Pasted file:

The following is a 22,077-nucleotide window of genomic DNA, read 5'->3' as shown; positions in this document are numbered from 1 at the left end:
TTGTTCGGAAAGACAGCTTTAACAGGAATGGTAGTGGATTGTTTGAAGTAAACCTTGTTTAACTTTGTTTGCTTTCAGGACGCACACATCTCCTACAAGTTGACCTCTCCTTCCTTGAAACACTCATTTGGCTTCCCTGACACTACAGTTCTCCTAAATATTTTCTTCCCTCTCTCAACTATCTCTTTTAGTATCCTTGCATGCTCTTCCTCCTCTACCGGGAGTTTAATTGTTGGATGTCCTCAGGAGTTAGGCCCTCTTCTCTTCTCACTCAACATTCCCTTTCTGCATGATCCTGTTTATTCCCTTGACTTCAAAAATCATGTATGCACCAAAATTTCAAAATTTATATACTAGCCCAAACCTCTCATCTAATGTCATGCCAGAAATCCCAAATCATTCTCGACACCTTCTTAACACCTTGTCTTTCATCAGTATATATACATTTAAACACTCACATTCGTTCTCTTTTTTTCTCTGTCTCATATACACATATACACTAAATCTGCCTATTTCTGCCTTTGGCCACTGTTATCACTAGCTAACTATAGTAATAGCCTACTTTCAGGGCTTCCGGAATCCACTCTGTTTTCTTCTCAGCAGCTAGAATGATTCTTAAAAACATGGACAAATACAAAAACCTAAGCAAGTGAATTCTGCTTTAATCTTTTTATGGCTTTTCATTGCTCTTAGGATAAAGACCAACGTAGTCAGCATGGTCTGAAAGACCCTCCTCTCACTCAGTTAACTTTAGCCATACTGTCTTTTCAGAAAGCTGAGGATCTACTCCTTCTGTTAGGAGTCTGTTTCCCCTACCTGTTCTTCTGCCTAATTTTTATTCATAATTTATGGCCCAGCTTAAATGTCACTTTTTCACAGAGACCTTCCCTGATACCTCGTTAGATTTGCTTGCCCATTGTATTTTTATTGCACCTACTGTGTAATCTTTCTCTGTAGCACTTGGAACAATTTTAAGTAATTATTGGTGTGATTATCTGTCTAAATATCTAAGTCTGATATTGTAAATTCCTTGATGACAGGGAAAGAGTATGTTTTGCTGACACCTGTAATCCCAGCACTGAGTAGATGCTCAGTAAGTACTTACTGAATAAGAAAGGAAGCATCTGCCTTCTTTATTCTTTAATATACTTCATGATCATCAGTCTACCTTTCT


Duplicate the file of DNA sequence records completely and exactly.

The following is a 22,077-nucleotide window of genomic DNA, read 5'->3' as shown; positions in this document are numbered from 1 at the left end:
TTGTTCGGAAAGACAGCTTTAACAGGAATGGTAGTGGATTGTTTGAAGTAAACCTTGTTTAACTTTGTTTGCTTTCAGGACGCACACATCTCCTACAAGTTGACCTCTCCTTCCTTGAAACACTCATTTGGCTTCCCTGACACTACAGTTCTCCTAAATATTTTCTTCCCTCTCTCAACTATCTCTTTTAGTATCCTTGCATGCTCTTCCTCCTCTACCGGGAGTTTAATTGTTGGATGTCCTCAGGAGTTAGGCCCTCTTCTCTTCTCACTCAACATTCCCTTTCTGCATGATCCTGTTTATTCCCTTGACTTCAAAAATCATGTATGCACCAAAATTTCAAAATTTATATACTAGCCCAAACCTCTCATCTAATGTCATGCCAGAAATCCCAAATCATTCTCGACACCTTCTTAACACCTTGTCTTTCATCAGTATATATACATTTAAACACTCACATTCGTTCTCTTTTTTTCTCTGTCTCATATACACATATACACTAAATCTGCCTATTTCTGCCTTTGGCCACTGTTATCACTAGCTAACTATAGTAATAGCCTACTTTCAGGGCTTCCGGAATCCACTCTGTTTTCTTCTCAGCAGCTAGAATGATTCTTAAAAACATGGACAAATACAAAAACCTAAGCAAGTGAATTCTGCTTTAATCTTTTTATGGCTTTTCATTGCTCTTAGGATAAAGACCAACGTAGTCAGCATGGTCTGAAAGACCCTCCTCTCACTCAGTTAACTTTAGCCATACTGTCTTTTCAGAAAGCTGAGGATCTACTCCTTCTGTTAGGAGTCTGTTTCCCCTACCTGTTCTTCTGCCTAATTTTTATTCATAATTTATGGCCCAGCTTAAATGTCACTTTTTCACAGAGACCTTCCCTGATACCTCGTTAGATTTGCTTGCCCATTGTATTTTTATTGCACCTACTGTGTAATCTTTCTCTGTAGCACTTGGAACAATTTTAAGTAATTATTGGTGTGATTATCTGTCTAAATATCTAAGTCTGATATTGTAAATTCCTTGATGACAGGGAAAGAGTATGTTTTGCTGACACCTGTAATCCCAGCACTGAGTAGATGCTCAGTAAGTACTTACTGAATAAGAAAGGAAGCATCTGCCTTCTTTATTCTTTAATATACTTCATGATCATCAGTCTACCTTTCT